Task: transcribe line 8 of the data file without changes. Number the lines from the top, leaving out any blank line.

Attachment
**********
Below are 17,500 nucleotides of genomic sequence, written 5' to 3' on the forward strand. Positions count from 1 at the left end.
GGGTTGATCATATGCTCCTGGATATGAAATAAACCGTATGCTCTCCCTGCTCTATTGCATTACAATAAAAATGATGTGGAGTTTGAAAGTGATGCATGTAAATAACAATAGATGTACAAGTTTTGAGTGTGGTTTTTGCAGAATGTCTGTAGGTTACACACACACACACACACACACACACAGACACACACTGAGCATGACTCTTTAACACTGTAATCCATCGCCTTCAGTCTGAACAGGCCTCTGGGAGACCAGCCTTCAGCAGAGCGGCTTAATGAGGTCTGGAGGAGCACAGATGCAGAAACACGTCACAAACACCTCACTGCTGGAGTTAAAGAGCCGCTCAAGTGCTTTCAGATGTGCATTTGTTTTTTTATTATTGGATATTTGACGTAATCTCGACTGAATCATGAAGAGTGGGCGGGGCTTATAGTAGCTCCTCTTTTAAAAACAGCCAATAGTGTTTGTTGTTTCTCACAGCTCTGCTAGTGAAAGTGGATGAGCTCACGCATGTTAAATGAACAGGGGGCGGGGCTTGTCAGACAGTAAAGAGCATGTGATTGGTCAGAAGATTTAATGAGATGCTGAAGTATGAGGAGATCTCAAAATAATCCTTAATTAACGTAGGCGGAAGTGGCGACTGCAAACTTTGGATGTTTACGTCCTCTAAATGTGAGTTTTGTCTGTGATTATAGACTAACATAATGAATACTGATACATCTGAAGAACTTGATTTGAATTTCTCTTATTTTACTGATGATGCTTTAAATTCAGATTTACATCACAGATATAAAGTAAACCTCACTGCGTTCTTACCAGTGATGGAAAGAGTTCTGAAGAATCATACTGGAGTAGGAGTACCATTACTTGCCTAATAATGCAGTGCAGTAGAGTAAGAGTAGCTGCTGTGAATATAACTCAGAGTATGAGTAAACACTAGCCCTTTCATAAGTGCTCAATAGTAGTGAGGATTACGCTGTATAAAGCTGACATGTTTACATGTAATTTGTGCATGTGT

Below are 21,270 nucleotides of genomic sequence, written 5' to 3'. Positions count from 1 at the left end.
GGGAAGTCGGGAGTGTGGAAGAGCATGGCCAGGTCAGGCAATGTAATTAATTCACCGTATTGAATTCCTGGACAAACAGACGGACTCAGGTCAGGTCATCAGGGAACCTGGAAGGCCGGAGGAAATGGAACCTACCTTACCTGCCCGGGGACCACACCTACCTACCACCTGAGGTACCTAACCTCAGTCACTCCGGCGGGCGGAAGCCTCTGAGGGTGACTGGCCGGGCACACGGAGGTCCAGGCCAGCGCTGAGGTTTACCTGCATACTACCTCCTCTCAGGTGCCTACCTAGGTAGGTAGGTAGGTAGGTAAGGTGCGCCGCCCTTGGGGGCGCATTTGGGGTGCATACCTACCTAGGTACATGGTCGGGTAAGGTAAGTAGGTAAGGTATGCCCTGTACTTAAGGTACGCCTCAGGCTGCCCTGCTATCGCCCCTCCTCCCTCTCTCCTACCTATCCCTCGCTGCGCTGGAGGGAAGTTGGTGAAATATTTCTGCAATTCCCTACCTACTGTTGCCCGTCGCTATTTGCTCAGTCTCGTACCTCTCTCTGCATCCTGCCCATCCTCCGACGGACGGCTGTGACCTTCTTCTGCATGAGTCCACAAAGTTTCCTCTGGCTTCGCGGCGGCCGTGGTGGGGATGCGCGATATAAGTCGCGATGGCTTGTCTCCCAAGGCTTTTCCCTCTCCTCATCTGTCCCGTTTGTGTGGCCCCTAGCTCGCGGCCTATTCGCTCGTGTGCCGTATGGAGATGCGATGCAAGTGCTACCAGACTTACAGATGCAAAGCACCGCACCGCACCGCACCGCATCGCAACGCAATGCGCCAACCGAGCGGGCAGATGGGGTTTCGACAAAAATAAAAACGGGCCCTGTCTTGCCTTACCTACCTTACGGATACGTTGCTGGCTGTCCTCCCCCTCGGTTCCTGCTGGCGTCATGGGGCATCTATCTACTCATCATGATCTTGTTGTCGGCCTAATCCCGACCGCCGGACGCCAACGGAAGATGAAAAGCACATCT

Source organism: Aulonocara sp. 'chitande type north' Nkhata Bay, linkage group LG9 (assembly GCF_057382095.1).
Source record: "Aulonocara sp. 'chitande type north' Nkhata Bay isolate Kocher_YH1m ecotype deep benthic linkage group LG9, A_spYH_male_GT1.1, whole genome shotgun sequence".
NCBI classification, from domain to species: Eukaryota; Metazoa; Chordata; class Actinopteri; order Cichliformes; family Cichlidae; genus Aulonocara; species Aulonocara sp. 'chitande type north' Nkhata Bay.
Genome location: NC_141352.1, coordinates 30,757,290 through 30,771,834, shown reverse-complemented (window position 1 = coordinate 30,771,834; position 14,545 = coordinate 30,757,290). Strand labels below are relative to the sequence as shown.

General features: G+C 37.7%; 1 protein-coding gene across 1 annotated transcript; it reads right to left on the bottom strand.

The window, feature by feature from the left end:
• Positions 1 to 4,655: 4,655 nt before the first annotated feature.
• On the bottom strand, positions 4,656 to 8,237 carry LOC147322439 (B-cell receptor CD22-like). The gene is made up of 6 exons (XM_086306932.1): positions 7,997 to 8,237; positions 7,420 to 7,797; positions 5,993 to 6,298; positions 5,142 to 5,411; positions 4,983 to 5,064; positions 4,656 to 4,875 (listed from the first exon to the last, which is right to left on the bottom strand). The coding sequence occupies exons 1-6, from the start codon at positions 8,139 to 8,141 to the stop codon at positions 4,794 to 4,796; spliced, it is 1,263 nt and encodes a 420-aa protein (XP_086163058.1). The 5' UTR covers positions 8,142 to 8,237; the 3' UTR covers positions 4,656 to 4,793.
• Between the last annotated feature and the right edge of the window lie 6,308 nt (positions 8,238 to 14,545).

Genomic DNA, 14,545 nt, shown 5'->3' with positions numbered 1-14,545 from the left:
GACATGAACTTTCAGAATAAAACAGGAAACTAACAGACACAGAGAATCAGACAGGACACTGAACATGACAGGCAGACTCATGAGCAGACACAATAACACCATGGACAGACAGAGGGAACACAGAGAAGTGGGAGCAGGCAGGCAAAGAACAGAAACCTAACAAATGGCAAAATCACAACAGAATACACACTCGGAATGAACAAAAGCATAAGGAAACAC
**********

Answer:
Genome location: NC_141352.1, coordinates 30,757,290 through 30,771,834, shown reverse-complemented (window position 1 = coordinate 30,771,834; position 14,545 = coordinate 30,757,290). Strand labels below are relative to the sequence as shown.